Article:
As one of only two dissenters in the Supreme Court's 1973 Roe vs. Wade case, which ushered in abortion on demand (William Rehnquist was the other), Associate Justice Byron White, who died April 15, wrote words that were as prophetic as they were profound.
White chastised his colleagues who voted in favor of striking down state laws restricting abortion, saying they had indulged in "an exercise of raw judicial power." While acknowledging that the court "perhaps has authority to do what it does today...in my view its judgment is an improvident and extravagant exercise of the power of judicial review that the Constitution extends to this court."
Thirteen years later, White dissented in another case reaffirming abortion rights, warning the court against "the unrestrained imposition of its own, extraconstitutional value preferences." By then, the court's "value preferences" had replaced the Constitution in too many cases.
Byron White was a champion of the rights of human beings spelled-out in the Constitution, including already-born African-American children (he favored the use of federal power to eradicate the vestiges of segregation in schools) and the unborn of every race and gender.
Re-reading his dissent in Roe nearly 30 years later shows how far the court majority has drifted from the clarity once represented by Justice White. He wrote of "those recurring pregnancies that pose no danger whatsoever to the life or health of the mother but are, nevertheless, unwanted for any one or more of a variety of reasons -- convenience, family planning, economics, dislike of children, the embarrassment of illegitimacy, etc. The common claim before us is that, for any one of such reasons, or for no reason at all, and without asserting or claiming any threat to life or health, any woman is entitled to an abortion at her request if she is able to find a medical advisor willing to undertake the procedure."
White continued his clear-minded analysis of the legal and moral flaws in the majority's opinion, stating: "...during the period prior to the time the fetus becomes viable, the Constitution of the United States values the convenience, whim, or caprice of the putative mother more than the life or potential life of the fetus; the Constitution, therefore, guarantees the right to an abortion as against any state law or policy seeking to protect the fetus from an abortion not prompted by more compelling reasons of the mother."
White said he was unable to find anything in the "language or history of the Constitution to support the Court's judgment," which is why Justice Harry Blackmun had to reach back in the DNA of the Founders and discover a "penumbra" which he said was inherent in the 14th Amendment's "right to privacy." Thus, the Court gave birth to an abortion industry that has ground out an estimated 40 million baby casualties, also causing physical and emotional pain to millions of women who now testify they were not told the truth and now regret having had the procedure.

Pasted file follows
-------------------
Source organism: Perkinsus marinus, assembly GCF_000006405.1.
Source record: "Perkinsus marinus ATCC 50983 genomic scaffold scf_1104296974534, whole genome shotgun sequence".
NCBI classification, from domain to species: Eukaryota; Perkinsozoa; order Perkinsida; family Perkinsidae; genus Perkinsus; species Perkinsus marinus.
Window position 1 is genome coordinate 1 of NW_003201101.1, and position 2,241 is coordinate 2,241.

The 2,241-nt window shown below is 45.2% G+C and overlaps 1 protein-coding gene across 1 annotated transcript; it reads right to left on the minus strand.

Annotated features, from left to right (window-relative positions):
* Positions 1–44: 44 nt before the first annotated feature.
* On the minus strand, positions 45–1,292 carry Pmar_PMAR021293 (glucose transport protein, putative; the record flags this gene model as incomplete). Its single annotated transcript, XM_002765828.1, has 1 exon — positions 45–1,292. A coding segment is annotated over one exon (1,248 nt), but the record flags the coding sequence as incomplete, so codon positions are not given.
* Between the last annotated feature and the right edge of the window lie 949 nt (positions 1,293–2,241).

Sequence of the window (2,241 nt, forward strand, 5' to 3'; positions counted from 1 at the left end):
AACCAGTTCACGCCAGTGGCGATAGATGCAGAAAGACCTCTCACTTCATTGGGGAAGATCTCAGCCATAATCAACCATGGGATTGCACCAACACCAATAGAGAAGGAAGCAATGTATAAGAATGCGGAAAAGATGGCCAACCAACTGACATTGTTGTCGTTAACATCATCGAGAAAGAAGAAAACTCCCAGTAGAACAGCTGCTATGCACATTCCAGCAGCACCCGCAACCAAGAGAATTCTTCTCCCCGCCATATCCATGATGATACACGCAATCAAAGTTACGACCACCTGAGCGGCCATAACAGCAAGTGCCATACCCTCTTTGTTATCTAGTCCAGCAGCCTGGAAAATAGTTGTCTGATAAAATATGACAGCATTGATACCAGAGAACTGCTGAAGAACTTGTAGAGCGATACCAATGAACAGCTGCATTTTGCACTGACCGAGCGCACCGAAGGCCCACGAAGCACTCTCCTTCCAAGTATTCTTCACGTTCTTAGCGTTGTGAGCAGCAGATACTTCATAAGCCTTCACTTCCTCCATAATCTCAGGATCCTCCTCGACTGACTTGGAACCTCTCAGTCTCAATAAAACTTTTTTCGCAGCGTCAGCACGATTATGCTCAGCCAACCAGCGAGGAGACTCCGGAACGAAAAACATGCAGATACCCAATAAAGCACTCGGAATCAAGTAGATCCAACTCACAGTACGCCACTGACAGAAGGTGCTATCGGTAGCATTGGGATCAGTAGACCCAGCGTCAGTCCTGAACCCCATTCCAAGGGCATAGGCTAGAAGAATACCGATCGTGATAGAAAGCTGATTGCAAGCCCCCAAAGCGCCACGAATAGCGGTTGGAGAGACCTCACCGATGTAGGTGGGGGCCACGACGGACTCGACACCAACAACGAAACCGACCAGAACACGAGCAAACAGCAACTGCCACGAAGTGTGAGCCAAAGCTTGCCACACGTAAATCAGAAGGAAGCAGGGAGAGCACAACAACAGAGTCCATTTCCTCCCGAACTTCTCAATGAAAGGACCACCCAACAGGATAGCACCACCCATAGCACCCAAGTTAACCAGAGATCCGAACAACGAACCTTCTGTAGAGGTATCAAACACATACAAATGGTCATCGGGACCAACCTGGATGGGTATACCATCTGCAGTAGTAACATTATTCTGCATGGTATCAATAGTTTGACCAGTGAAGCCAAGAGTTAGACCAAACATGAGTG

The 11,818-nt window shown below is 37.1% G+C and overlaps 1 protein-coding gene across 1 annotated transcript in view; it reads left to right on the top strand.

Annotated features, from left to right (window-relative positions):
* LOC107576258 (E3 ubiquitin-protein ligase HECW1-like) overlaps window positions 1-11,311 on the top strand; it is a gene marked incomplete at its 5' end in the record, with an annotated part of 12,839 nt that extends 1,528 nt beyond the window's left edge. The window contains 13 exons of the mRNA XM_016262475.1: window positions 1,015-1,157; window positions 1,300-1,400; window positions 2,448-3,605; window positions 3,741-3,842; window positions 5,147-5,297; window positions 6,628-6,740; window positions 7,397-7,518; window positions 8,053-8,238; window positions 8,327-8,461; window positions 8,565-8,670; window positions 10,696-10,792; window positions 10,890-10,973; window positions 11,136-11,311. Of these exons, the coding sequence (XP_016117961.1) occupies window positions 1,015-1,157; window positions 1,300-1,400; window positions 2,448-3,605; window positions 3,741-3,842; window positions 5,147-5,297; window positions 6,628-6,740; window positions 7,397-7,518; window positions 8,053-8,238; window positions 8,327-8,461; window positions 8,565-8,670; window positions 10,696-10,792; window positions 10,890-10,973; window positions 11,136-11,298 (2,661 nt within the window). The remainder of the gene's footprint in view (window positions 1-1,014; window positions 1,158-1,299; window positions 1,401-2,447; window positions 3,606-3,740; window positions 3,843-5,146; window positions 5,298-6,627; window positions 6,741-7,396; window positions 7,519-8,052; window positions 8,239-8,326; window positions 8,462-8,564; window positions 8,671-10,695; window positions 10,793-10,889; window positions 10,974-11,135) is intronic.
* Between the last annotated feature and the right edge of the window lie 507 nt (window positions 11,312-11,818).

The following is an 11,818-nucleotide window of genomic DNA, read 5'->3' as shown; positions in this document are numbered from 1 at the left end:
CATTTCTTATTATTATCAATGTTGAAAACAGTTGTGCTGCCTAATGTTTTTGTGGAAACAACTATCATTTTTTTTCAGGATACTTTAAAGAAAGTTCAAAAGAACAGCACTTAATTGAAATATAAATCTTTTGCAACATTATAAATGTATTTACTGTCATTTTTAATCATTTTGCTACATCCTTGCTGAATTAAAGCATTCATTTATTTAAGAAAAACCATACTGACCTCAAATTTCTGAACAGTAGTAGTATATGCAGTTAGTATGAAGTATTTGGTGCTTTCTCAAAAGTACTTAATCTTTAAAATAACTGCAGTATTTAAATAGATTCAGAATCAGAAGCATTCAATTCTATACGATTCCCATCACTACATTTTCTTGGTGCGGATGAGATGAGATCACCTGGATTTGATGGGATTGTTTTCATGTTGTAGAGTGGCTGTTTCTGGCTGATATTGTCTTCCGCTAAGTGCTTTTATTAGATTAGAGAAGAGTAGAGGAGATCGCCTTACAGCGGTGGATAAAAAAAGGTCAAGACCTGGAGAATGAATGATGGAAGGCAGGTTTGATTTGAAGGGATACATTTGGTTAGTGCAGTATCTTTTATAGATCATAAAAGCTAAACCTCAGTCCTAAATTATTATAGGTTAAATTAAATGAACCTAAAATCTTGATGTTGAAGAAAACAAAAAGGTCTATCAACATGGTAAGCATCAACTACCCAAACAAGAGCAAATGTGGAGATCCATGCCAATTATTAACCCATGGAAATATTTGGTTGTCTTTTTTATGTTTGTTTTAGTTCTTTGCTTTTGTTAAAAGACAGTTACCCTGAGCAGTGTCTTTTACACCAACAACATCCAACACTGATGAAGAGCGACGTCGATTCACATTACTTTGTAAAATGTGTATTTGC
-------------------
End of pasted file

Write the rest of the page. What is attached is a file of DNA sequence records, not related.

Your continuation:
Justice White was in the minority on Roe vs. Wade, but so were those Justices who dissented in the Dred Scott case of 1857. That case, also decided by a 7-2 majority and frequently cited by pro-lifers as Roe's evil judicial twin, discounted the value of black slaves who, the court said, were not fully human under the Constitution and so were not guaranteed the same rights enjoyed by whites. Interestingly, Democrats supported the Court's decision in Dred Scott (as they did in Roe), while Republicans vigorously opposed it (as at least conservative Republicans did in Roe). Newspapers, divided between Republican and Democratic ownership, fell editorially along party lines on Dred Scott. Republican papers condemned the decision. Papers owned by Democrats defended it. It's fascinating to examine the reasoning behind the differing opinions and notice how closely they match the moral arguments for and against Roe.
Dred Scott proved that a majority opinion is not always correct. Someday, when we come to our senses over the intrinsic value of human life, Justice Byron White's dissenting words will be seen as visionary, while the words of Roe's majority will receive, and deserve, the same disdain we now heap on the majority in Dred Scott.